Predicting laryngeal edema in intubated patients by portable intensive care unit ultrasound. J Crit Care. Intravenous injection of methylprednisolone reduces the incidence of postextubation stridor in intensive care unit patients. Postextubation laryngeal edema in adults. Risk factor evaluation and prevention by hydrocortisone.

The endotracheal tube cuff-leak test as a predictor for postextubation stridor. Respir Care. The role of the cuff leak test in predicting the effects of corticosteroid treatment on postextubation stridor. Chang Gung Med J. How to identify patients with no risk for postextubation stridor? Measurement of endotracheal tube cuff leak to predict postextubation stridor and need for reintubation.

J Am Coll Surg. Association between reduced cuff leak volume and postextubation stridor. Laryngeal ultrasound: a useful method in predicting post-extubation stridor. A pilot study. Eur Respir J. Efferen LS, Elsakr A. Post-extubation stridor: risk factors and outcome.

J Assoc Acad Minor Phys. Post-extubation stridor in intensive care unit patients. Risk factors evaluation and importance of the cuff-leak test. Methylprednisolone reduces the rates of postextubation stridor and reintubation associated with attenuated cytokine responses in critically ill patients. Minerva Anestesiol. Intra-individual variation of the cuff-leak test as a predictor of post-extubation stridor.

Laryngeal ultrasonography versus cuff leak test in predicting postextubation stridor. J Cardiovasc Thorac Res. Effect of nebulized budesonide in preventing postextubation complications in critically patients: a prospective, randomized, double-blind, placebo-controlled study. Adv Biomed Res. Dexamethasone to prevent postextubation airway obstruction in adults: a prospective, randomized, double-blind, placebo-controlled study. Eur Arch Otorhinolaryngol.

Reintubation as an outcome predictor in trauma patients. High body mass index and long duration of intubation increase post-extubation stridor in patients with mechanical ventilation. Tohoku J Exp Med. Engoren M. Evaluation of the cuff-leak test in a cardiac surgery population.

Cuff-leak test predicts the severity of postextubation acute laryngeal lesions: a preliminary study. Eur J Anaesthesiol. Determinants of the cuff-leak test: a physiological study. Use of video laryngoscopy and camera phones to communicate progression of laryngeal edema in assessing for extubation: a case series. J Intensive Care Med. Rose L, Redl L. Survey of cuff management practices in intensive care units in Australia and New Zealand.

Am J Crit Care. Prolonged endotracheal intubation can result in inflammation, swelling, and ulceration of laryngotracheal areas of contact, especially the vocal cords, and the inflated cuff areas. An early study published by Darmon et al. Severe post-extubation intubation laryngeal edema requiring tracheostomy in a patient who had undergone bilateral modified radical neck dissection about seven years before the current urologic intervention has been reported with a probable explanation for increased edema risk being the destruction of lymphatics, or venous engorgement of the neck.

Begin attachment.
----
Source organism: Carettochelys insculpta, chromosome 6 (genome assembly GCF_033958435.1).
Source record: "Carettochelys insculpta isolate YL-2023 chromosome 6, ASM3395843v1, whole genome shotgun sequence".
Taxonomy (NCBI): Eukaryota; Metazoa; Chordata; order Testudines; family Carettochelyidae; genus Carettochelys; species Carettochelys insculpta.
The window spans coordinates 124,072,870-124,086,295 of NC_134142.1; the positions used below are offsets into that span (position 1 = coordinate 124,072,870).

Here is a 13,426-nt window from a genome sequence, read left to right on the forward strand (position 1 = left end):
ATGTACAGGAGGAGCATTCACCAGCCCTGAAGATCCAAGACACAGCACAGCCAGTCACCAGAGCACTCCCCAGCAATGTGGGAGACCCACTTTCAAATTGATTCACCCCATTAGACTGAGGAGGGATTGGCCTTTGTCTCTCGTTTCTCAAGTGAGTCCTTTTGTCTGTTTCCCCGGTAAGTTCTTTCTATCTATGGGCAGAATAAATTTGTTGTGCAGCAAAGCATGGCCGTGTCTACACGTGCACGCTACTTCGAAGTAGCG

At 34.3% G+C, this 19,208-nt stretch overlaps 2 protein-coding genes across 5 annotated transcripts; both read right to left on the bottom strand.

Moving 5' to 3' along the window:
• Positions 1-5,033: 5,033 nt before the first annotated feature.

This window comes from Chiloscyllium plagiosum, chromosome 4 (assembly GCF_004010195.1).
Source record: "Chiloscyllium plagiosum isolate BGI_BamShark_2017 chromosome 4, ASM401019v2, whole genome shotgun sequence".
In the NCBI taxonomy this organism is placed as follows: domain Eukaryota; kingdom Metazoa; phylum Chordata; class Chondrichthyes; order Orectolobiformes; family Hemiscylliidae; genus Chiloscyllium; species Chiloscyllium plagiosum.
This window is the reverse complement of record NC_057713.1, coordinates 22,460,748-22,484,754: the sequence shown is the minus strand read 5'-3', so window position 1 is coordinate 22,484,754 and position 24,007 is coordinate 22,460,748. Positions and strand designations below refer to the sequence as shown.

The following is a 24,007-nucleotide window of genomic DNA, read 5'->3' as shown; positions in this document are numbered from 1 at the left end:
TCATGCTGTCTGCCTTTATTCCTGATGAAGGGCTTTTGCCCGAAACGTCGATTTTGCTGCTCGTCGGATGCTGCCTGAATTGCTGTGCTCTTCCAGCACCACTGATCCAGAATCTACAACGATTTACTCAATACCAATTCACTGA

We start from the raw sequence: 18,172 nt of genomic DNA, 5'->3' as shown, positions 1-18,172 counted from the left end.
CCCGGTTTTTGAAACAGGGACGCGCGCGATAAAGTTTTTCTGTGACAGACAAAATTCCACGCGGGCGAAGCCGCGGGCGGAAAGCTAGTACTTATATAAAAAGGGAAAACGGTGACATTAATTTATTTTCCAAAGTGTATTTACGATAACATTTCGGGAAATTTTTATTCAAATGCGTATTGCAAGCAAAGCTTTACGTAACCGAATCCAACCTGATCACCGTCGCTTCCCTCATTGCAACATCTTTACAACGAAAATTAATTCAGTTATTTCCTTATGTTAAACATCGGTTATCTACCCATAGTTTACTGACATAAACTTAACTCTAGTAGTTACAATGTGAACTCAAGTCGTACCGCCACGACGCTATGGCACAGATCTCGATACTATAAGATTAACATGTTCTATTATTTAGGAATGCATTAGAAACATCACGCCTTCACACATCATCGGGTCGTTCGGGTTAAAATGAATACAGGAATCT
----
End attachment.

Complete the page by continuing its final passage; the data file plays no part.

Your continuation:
In brief, the risk for post-intubation laryngeal edema can be summarized into three categories intubation factors, post-intubation factors, and patient factors. The determination of the exact prevalence of post-intubation laryngeal edema is challenging because of wide variations in definition, diagnostic criteria, and the methods employed for the detection.

This variation is further compounded by differences in the study population, and also due to differences like endotracheal tube material with the latter pertaining especially to the older studies. The reported overall incidence of post-extubation failure requiring reintubation varies from 1. The literature offers other epidemiological data. Concerning gender differences, for instance, the incidence of edema is higher in females.

Laryngeal edema with decreased vocal cod mobility was present in almost two-thirds of the patients with stridor. Only half of the patients with post-extubation stridor got reintubated, and only half of the patients who got reintubated had post-extubation stridor. Previous studies had also noted a significant number of intubated patients having varying degrees of edema and ulceration of larynx. An endotracheal tube placed even for a short period causes superficial mucosal damage, whereas chronic placement might cause pressure necrosis of deeper layers involving submucosa, perichondrium, and even the cartilage.

The laryngeal, as well as tracheal mucosa, are affected similarly. The sites of contact in the larynx usually involve the medial aspect of arytenoid cartilages, vocal cords, cricoarytenoid joints, posterior part of the glottis, and sub-glottis. While the area at the level of vocal cord commonly forms the area of contact in the larynx, the mucosal area in contact with the inflated cuff is involved in the trachea.

If the edema involves only the arytenoids and the false cords, it does not cause luminal obstruction. Whenever the edema, ulceration, granulation, or vocal cord dysfunction causes laryngeal luminal narrowing, the resultant increase in airflow velocity manifests as stridor, which is a sign of clinically significant airway obstruction. There is an association between laryngeal edema with resultant decreased vocal cord mobility, with the latter predisposing to adducted positioning of the cords, thereby increasing the work of breathing.